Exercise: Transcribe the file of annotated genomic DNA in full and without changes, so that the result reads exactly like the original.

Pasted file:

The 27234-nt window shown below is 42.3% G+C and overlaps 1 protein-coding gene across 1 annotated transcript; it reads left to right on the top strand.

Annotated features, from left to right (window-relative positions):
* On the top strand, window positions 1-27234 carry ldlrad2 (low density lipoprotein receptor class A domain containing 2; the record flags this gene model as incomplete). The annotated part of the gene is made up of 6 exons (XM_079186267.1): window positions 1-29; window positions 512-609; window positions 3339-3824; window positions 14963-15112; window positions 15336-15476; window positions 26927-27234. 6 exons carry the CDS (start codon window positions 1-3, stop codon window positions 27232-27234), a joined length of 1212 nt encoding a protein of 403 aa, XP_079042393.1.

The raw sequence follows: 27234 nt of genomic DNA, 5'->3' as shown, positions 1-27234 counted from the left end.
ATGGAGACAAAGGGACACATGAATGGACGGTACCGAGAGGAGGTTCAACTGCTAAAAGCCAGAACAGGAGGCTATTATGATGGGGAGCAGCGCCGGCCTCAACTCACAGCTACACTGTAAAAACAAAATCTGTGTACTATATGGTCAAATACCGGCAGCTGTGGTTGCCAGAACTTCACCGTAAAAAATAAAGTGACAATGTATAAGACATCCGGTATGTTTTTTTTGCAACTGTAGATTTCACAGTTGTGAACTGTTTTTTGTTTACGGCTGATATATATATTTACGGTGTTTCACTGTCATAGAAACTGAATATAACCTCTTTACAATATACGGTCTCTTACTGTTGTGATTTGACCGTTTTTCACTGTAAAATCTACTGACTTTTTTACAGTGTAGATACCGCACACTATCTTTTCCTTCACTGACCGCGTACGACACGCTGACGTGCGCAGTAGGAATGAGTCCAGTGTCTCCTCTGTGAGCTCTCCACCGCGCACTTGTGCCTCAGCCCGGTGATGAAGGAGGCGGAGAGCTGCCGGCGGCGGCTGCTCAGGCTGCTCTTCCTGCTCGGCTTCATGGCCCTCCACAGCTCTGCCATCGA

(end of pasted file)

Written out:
The 27234-nt window shown below is 42.3% G+C and overlaps 1 protein-coding gene across 1 annotated transcript; it reads left to right on the top strand.

Annotated features, from left to right (window-relative positions):
* On the top strand, window positions 1-27234 carry ldlrad2 (low density lipoprotein receptor class A domain containing 2; the record flags this gene model as incomplete). The annotated part of the gene is made up of 6 exons (XM_079186267.1): window positions 1-29; window positions 512-609; window positions 3339-3824; window positions 14963-15112; window positions 15336-15476; window positions 26927-27234. 6 exons carry the CDS (start codon window positions 1-3, stop codon window positions 27232-27234), a joined length of 1212 nt encoding a protein of 403 aa, XP_079042393.1.

The raw sequence follows: 27234 nt of genomic DNA, 5'->3' as shown, positions 1-27234 counted from the left end.
ATGGAGACAAAGGGACACATGAATGGACGGTACCGAGAGGAGGTTCAACTGCTAAAAGCCAGAACAGGAGGCTATTATGATGGGGAGCAGCGCCGGCCTCAACTCACAGCTACACTGTAAAAACAAAATCTGTGTACTATATGGTCAAATACCGGCAGCTGTGGTTGCCAGAACTTCACCGTAAAAAATAAAGTGACAATGTATAAGACATCCGGTATGTTTTTTTTGCAACTGTAGATTTCACAGTTGTGAACTGTTTTTTGTTTACGGCTGATATATATATTTACGGTGTTTCACTGTCATAGAAACTGAATATAACCTCTTTACAATATACGGTCTCTTACTGTTGTGATTTGACCGTTTTTCACTGTAAAATCTACTGACTTTTTTACAGTGTAGATACCGCACACTATCTTTTCCTTCACTGACCGCGTACGACACGCTGACGTGCGCAGTAGGAATGAGTCCAGTGTCTCCTCTGTGAGCTCTCCACCGCGCACTTGTGCCTCAGCCCGGTGATGAAGGAGGCGGAGAGCTGCCGGCGGCGGCTGCTCAGGCTGCTCTTCCTGCTCGGCTTCATGGCCCTCCACAGCTCTGCCATCGA